Zodiac - 2007
Director(s): David Fincher
Writer(s): James Vanderbilt (screenplay) and Robert Graysmith (book)
Cinematography by: Harry Savides
Editor(s): Angus Wall
Cast: Jake Gyllenhaal, Mark Ruffalo, Anthony Edwards, Robert Downey Jr., Brian Cox and Chloë Sevigny
Synopsis: In the late 1960s and 1970s, fear grips the city of San Francisco as a serial killer called Zodiac stalks its residents. Investigators and reporters become obsessed with learning the killer's identity and bringing him to justice.
We are now a decade removed from the release of David Fincher’s Zodiac, and I don’t think it’s too early to call it one of, if not the best movies of the 2000s. Sadly, it’s considered to be one of Fincher’s biggest misfires at the box office, especially when we compare it to his massive follow-up hit, The Social Network. But like all great films, it eventually found its audience and has garnered praise for what can only be described as a technical masterpiece.
After Fincher was brought on board, he quickly dove head first into any and every piece of information he could get on the killings. The production team had access to almost all the case files from the murder and sit-down interviews with the living survivors and the police involved in the investigation. Fincher’s mindset was if he was going to portray these horrible events that terrorized an entire city, he needed to recreate them as truthfully as possible.
This level of commitment leads to one of the most visceral portrayals of murders I have ever seen on film. They aren’t visceral because of the gore or the gratuitous violence, they are visceral because of how realistically they are presented. It’s almost procedural, the execution of the sequences as if a police officer is directing the film playing out the events exactly how they occurred. Fincher and cinematographer Harry Savides (The Game) recreated the crime scenes to the last strand of hair, thanks to all the files and pictures they obtained during their research.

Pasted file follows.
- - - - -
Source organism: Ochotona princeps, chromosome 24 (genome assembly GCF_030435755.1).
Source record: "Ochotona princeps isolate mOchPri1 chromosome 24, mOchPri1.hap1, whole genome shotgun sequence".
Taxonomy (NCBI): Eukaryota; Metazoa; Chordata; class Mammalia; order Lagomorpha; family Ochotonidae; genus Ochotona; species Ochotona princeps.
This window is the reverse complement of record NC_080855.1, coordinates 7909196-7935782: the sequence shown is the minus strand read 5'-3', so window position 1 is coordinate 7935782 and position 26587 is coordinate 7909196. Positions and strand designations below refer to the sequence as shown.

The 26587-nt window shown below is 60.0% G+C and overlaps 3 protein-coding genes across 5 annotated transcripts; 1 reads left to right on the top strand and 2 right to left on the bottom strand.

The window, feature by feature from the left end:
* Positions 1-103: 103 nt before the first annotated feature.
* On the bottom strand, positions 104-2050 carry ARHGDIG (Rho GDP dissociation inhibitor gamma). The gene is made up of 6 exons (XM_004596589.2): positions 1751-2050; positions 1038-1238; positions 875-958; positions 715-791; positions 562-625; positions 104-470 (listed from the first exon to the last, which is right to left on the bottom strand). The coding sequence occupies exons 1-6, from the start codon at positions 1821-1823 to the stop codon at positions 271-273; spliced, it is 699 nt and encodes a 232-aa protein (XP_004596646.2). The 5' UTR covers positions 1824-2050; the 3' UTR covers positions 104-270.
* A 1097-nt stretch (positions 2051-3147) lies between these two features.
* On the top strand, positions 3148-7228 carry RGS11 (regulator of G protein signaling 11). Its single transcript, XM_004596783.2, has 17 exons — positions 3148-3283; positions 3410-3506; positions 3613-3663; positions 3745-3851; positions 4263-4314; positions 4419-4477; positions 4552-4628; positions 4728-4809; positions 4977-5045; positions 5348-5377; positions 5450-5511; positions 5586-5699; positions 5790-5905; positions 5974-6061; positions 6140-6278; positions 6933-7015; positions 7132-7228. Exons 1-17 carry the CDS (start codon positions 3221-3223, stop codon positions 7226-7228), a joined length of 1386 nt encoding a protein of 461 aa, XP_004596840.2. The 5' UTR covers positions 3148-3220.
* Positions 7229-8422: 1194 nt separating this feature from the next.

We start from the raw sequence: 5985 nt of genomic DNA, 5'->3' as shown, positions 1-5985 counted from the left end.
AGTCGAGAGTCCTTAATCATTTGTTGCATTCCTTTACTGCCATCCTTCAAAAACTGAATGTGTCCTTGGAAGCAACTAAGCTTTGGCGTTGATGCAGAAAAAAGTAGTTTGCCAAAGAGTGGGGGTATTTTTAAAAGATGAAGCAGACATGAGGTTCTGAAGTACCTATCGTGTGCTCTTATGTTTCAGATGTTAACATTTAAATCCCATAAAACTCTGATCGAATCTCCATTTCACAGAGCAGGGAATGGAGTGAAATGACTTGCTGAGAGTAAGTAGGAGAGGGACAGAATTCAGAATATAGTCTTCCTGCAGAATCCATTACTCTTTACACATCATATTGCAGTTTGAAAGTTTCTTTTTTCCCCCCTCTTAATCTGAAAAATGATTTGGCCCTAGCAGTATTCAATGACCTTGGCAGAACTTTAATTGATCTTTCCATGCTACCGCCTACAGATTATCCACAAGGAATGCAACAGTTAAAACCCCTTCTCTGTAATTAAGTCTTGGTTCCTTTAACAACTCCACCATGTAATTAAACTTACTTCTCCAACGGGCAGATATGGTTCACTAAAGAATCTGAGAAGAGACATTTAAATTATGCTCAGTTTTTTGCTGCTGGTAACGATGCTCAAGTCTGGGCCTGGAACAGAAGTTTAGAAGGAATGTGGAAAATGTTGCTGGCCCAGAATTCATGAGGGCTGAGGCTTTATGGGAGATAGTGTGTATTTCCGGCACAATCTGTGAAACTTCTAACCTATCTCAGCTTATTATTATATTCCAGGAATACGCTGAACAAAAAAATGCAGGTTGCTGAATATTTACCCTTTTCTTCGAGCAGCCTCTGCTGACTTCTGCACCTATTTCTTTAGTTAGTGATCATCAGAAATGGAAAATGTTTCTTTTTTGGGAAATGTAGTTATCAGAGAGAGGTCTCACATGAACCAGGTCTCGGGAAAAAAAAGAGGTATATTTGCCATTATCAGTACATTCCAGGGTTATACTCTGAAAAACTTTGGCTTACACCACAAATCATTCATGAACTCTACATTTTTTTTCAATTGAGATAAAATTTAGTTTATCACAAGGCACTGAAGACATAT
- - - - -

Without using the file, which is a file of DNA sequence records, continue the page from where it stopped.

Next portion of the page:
Quick note: Fincher also used a lot of CGI to further perfectly recreate the crime scenes. Since San Francisco of the 2000s had drastically changed, he utilized CGI to time travel his cast back to the late 60s and 70s.
Along with the murders being meticulously recreated, the look of the Zodiac killer was recreated as well based on the survivors’ testimonies. We are not shown the killer outside of any event an eye witness or survivor saw him during his killing spree. Fincher cast four different actors to portray the killer based on how he was described (height, weight and body mass). This level of detail is what elevates this movie among the rest of the crime dramas of its time.
This film is as much about the Zodiac killings as it is a study of obsession and how it can destroy your life. Almost everyone that was involved in this investigation let themselves be consumed by the search for the killer. But the best example is Robert Graysmith, played by Jake Gyllenhaal. He is a cartoonist who worked at one of the four newspapers the Zodiac sent letters too. Graysmith became more and more obsessed as he started to decipher the codes assigned to the police and newspapers. We see him being one of the few to never give up on the investigation, losing his wife and job in the process. This obsession is beautifully mirrored by Fincher’s pursuit for perfection since he is famous for asking his actors to do multiple takes for almost all his scenes.
Zodiac also has a fantastic ensemble cast that all perfectly fit their roles, from the main players to the supporting characters, all helping to create and maintain the moment from beginning to end. The ones that stand out in my head, outside of an incredible performance from Gyllenhaal, was Mark Ruffalo as Inspector David Toschi. Everything from his mannerisms to his accent helped me completely forget that I was watching Ruffalo portraying a character and buy into a dedicated, smart inspector that so happens to be obsessed with Animal Crackers.
Quick note, Ruffalo also has the best line in the movie: “Suspect's negro male adult, who also happens to be a stocky, crew cut caucasian.”.
While Zodiac can be boxed into many categories - drama, crime, a thriller for example - it clearly stands out amongst the rest of its peers. Fincher’s attention to detail in all aspects of the production and execution bleeds through in the final product. Despite this film being close to 3hrs long, I find it to be extremely re-watchable, gaining a new nugget of appreciation after each viewing. David Fincher is why I love movies.
Zodiac is currently playing on Netflix. Just watch it.
If you like this review let me know in the comment section down below. Also, follow me over at Twitter (@yILovemovies) or over on Facebook, so you can be up to date with all my reviews.